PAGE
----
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The roots of astronomy are well grounded in the work of pioneers such as Galileo, Kepler, and more recently, Messier. The scientific tradition they established was firmly grounded upon observation; optical observations in particular.
Through a multitude of scientific and technical advances in the 19th and 20th centuries, scientists discovered that visible light covers but a tiny part of the electromagnetic spectrum. They found out that each waveband, from gamma rays and X-rays to infrared light and radio waves, yields unique information about the cosmos.
In the past few decades, astronomers have learned to combine their observations from the different wavebands in order to forge an in-depth understanding of the universe. Visible and infrared light revealed the stars and planets, while radiowave observations demonstrated the existence of giant molecular clouds. Today, astronomers often study the same object through several wavebands, correlating the resulting images and spectrographic data in order to build a coherent understanding of its structure, composition and dynamics.
Many of the millimeter studies using the BIMA array are complemented by centimeter waveband data obtained at sites elsewhere, particularly the Very Large Array in Sorroco, New Mexico. Further insights result from optical and infrared observations requiring other telescopes or instruments.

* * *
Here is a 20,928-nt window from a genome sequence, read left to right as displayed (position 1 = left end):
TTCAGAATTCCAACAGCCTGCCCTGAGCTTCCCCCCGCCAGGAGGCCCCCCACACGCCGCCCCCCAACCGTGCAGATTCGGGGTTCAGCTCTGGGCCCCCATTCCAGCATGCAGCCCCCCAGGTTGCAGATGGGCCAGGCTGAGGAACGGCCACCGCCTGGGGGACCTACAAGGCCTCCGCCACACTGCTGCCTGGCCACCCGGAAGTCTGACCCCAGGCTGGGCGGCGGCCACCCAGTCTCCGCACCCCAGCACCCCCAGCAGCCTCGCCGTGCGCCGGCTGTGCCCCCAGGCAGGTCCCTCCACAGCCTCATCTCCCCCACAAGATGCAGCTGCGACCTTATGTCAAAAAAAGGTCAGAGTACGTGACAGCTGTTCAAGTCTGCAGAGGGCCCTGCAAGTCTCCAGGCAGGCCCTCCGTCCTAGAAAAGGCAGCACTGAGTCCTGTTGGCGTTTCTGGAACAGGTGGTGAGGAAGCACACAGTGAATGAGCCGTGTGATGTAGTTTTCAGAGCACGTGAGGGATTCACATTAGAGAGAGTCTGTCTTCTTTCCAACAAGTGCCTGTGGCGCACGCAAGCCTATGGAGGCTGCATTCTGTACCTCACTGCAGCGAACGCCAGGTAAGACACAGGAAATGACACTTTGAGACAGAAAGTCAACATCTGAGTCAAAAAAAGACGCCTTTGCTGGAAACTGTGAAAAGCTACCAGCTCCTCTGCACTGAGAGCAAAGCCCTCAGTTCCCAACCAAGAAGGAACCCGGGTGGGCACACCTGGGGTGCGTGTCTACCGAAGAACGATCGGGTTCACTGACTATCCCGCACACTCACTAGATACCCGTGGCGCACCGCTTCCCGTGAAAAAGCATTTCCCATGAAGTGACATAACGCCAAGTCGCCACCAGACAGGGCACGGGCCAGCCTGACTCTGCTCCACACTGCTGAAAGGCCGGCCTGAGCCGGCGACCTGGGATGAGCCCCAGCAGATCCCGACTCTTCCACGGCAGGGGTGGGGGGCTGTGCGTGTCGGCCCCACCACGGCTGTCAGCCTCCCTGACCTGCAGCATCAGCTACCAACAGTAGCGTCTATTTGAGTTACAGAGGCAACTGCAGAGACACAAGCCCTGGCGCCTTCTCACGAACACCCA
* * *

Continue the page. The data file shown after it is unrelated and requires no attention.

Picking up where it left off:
X-ray, ultraviolet, visible, infrared and millimeter observations, researchers are yielding new discoveries about the Solar System,
home to planet Earth.
Combining millimeter, infrared and centimeter observations,
astronomers trace heat flowing through massive clouds of gas and dust where stars are born.
Scientists utilize infrared, centimeter and millimeter observations to map the ejection of material from a dying star into its surroundings.
Correlating observations across the spectrum, astrochemists are searching between the stars for life's molecular precursors,
tracing their chemical reactions in the coldest regions of our galaxy.
Astrophysicists are conducting multiple waveband studies to seek out a black hole candidate lurking at the center of our galaxy.
Bound to each other gravitationally, two galaxies emit radio waves revealing interactions that could trigger star formation.
Lifting the Veil
Up to Seeing the Invisible